“Peter still had an anger in him about the treatment he and Thelma experienced with Abigail," says Evans. “The play keeps challenging the audience to say that this isn’t the best way for Bri and Shelia to live their life. The friends are based on real people Peter knew, although he may have dialled them up a bit. But they represent everyone who, when they see how Bri and Shelia are living, go: ‘I understand you and what you are living through. I know I have only spent five minutes with you, but I have got an idea that will help.’ But Bri and Shelia have been living this complex, difficult situation 24 hours a day for 15 years."
Both Stephens, most recently seen in the West End in Oslo, and Skinner (last on stage in Nightfall at the Bridge last year) spent time with the parents of disabled children to prepare for their roles.
“Those parents have faced a lot of the same issues that the characters face in the play,” says Stephens. “They were so proud of their kids, but they never claim it is easy to bring up a disabled child. A lot of stuff came up about the impersonal nature of the medical profession, the attitudes of friends and family members to their lives as parents of severely disabled children and the impact on their mental health and relationship. We may think of A Day in the Death of Joe Egg as a period piece, and we are more enlightened, but this stuff still happens today.”
Skinner, who is best known for playing the harassed wife and mother, Sue Brockman, in the long-running hit TV series Outnumbered, says that while she has no personal experience of disability, as a parent she knows how, like Shelia, it is easy to blame yourself when something goes awry with a child you are raising.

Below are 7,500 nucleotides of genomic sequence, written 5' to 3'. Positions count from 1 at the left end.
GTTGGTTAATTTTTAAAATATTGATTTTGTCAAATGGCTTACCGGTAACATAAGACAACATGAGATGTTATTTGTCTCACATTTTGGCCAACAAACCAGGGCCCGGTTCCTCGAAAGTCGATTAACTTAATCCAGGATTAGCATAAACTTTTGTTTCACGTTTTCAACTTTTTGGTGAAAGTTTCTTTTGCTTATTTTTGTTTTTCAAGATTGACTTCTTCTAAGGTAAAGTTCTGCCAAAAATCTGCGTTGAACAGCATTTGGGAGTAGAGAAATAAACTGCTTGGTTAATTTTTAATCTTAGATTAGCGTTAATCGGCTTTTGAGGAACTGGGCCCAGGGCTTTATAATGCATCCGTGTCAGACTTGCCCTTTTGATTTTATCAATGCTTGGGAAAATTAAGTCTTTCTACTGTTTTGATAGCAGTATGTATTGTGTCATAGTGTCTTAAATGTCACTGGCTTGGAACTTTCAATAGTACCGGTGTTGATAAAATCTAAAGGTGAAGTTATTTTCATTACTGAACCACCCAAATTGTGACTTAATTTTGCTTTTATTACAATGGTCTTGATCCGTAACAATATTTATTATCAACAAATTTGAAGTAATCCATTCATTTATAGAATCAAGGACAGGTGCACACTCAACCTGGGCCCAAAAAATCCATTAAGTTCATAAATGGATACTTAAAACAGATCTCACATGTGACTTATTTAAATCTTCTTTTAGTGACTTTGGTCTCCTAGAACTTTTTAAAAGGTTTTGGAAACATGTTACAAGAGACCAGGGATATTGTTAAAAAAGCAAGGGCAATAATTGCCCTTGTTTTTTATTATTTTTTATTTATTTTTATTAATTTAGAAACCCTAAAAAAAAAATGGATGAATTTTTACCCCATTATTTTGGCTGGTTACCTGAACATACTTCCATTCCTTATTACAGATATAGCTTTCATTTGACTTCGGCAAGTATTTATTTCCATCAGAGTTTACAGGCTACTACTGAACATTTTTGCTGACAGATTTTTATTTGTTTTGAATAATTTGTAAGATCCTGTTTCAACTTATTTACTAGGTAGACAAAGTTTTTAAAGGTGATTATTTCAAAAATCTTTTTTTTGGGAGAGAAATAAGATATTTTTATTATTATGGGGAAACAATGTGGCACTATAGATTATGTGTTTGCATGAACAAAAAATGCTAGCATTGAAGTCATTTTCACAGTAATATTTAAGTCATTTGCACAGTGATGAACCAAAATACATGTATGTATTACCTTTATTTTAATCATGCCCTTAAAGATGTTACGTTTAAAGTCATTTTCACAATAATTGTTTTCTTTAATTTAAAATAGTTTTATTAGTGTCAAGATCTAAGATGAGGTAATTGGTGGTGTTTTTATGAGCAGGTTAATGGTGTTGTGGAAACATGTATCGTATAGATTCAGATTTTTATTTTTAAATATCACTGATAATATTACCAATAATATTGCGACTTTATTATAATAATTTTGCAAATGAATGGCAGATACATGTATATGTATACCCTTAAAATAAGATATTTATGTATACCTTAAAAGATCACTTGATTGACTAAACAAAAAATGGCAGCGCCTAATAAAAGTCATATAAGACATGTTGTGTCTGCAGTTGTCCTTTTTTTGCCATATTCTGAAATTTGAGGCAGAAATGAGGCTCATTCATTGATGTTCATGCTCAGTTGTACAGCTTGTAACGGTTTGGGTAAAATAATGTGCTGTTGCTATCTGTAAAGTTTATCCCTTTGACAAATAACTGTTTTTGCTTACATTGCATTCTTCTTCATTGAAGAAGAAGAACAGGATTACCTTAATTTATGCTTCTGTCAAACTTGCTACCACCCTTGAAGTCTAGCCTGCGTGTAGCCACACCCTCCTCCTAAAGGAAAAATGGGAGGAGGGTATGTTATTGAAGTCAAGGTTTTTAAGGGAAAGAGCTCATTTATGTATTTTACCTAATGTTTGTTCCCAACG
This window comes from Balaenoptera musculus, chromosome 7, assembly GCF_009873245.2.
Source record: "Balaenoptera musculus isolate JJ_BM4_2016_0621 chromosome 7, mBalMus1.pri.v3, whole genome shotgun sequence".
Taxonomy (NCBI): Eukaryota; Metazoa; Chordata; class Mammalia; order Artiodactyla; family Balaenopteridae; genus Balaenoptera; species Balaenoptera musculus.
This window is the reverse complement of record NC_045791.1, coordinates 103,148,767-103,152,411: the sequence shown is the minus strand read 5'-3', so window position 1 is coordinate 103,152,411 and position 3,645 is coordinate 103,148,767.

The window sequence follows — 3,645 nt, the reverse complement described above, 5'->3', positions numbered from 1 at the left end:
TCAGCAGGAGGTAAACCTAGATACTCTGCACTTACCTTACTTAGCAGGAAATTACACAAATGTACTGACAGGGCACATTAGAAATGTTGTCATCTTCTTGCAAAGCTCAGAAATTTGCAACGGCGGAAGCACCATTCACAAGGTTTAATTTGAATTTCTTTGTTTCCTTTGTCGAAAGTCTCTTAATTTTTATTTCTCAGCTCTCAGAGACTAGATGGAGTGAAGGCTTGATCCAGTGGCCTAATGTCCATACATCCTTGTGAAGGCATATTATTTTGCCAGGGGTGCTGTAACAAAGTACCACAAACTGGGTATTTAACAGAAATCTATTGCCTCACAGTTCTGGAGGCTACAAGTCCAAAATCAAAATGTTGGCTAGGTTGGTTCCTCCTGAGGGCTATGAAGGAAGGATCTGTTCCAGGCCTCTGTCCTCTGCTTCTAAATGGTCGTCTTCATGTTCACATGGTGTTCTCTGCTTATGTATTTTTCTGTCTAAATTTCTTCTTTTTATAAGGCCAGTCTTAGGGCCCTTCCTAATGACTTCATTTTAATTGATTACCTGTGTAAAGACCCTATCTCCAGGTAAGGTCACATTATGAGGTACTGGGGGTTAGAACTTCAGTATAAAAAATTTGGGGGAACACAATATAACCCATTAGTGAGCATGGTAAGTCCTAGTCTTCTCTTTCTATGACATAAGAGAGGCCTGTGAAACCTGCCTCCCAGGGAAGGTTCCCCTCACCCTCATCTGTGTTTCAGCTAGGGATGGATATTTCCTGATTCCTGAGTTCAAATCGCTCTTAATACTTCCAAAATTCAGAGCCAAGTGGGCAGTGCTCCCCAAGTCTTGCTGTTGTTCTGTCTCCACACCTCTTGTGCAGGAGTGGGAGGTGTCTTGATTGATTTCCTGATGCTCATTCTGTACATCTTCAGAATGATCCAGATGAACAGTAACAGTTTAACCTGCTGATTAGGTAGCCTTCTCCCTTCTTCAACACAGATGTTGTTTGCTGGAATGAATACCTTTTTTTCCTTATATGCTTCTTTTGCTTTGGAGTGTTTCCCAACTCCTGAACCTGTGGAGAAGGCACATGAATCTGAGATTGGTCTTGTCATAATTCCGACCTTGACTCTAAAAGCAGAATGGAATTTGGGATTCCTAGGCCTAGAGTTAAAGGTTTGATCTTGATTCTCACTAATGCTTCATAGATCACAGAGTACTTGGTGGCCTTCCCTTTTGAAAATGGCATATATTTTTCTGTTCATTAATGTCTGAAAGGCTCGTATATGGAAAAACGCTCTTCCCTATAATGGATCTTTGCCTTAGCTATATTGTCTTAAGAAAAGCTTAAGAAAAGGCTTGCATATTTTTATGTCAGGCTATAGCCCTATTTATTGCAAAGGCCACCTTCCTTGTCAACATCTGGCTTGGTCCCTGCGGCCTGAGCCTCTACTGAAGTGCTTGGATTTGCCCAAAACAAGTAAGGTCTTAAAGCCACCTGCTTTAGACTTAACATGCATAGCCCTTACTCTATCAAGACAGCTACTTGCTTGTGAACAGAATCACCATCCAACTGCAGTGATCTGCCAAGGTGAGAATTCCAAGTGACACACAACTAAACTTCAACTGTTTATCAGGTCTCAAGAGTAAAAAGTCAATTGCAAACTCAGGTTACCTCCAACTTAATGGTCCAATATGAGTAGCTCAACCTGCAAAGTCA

“When something goes wrong with a child you ask yourself: is it my fault, did I do something that made the child the way they are? Every mother does and Shelia keeps worrying away at it.”
Storme Toolis, Claire Skinner.
Both she and Stephens relish the technical challenges of a play that demands that the actors address the audience directly and pose them questions, but also agree that in the end A Day in the Death of Joe Egg is about the tragedy of a marriage that is crumbling under the pressure of parenting a child with complex needs.
“Marriage is difficult under any circumstances,” says Skinner, “but for Sheila and Bri looking after Joe magnifies all those tensions. They are under very visible strain, but what I really love is that throughout you see the connections that brought them together in the first place. What might have been without this pressure.”
“I think it’s something everyone can relate to. Caring isolates people, whether they are caring for a child or someone with Alzheimer’s,” says Stephens. “It means you live a different life, different from the life you thought you would live, and different from other people’s lives. It’s why Bri is such an acerbic angry man. He feels as if his life and marriage have been stunted and it makes him angry. You might think at first that he is this daft guy who makes jokes, but Nichols loads the journey and the brilliance of the writing in the way he makes you see all his pain, anger and confusion about what has happened to his life. I really want to do him justice.”